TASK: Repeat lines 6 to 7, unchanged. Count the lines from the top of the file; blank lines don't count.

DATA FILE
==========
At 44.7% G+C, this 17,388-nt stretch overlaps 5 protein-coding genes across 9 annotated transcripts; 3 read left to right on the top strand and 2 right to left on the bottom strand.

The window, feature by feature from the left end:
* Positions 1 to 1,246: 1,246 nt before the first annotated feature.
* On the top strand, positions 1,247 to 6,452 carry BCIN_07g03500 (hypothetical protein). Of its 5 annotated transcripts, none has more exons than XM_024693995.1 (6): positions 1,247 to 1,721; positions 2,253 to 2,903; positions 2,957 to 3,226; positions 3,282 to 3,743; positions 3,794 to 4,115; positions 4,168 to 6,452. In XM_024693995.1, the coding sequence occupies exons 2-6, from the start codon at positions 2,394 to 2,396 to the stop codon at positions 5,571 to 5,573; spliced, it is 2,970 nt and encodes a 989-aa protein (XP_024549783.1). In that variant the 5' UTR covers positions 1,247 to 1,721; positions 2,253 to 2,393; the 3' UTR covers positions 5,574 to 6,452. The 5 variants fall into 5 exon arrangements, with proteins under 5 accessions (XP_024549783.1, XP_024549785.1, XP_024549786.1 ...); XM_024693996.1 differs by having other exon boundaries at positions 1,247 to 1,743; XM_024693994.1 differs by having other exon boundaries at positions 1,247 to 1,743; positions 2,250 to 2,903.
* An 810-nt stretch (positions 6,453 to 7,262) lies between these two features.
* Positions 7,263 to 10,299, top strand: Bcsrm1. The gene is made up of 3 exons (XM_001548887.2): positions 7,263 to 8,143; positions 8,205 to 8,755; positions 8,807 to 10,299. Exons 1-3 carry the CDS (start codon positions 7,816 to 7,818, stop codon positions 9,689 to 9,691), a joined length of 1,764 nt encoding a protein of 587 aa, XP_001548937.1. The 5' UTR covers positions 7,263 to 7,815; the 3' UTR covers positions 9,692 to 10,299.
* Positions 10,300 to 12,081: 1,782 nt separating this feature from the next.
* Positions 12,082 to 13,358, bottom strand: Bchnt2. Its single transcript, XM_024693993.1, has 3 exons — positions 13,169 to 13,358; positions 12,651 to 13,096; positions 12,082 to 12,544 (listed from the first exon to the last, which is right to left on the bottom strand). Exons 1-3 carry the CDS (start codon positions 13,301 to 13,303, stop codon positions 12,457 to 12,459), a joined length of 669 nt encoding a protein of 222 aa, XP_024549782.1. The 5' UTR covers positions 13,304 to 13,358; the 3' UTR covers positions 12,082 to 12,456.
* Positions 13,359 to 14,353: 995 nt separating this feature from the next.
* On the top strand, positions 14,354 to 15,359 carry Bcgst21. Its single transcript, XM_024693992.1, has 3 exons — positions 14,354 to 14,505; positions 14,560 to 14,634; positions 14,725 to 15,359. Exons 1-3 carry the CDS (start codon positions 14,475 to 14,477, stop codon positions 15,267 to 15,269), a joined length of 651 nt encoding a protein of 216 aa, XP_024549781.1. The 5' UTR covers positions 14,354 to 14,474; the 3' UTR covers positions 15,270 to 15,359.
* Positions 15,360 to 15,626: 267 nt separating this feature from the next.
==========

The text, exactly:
* Positions 7,263 to 10,299, top strand: Bcsrm1. The gene is made up of 3 exons (XM_001548887.2): positions 7,263 to 8,143; positions 8,205 to 8,755; positions 8,807 to 10,299. Exons 1-3 carry the CDS (start codon positions 7,816 to 7,818, stop codon positions 9,689 to 9,691), a joined length of 1,764 nt encoding a protein of 587 aa, XP_001548937.1. The 5' UTR covers positions 7,263 to 7,815; the 3' UTR covers positions 9,692 to 10,299.
* Positions 10,300 to 12,081: 1,782 nt separating this feature from the next.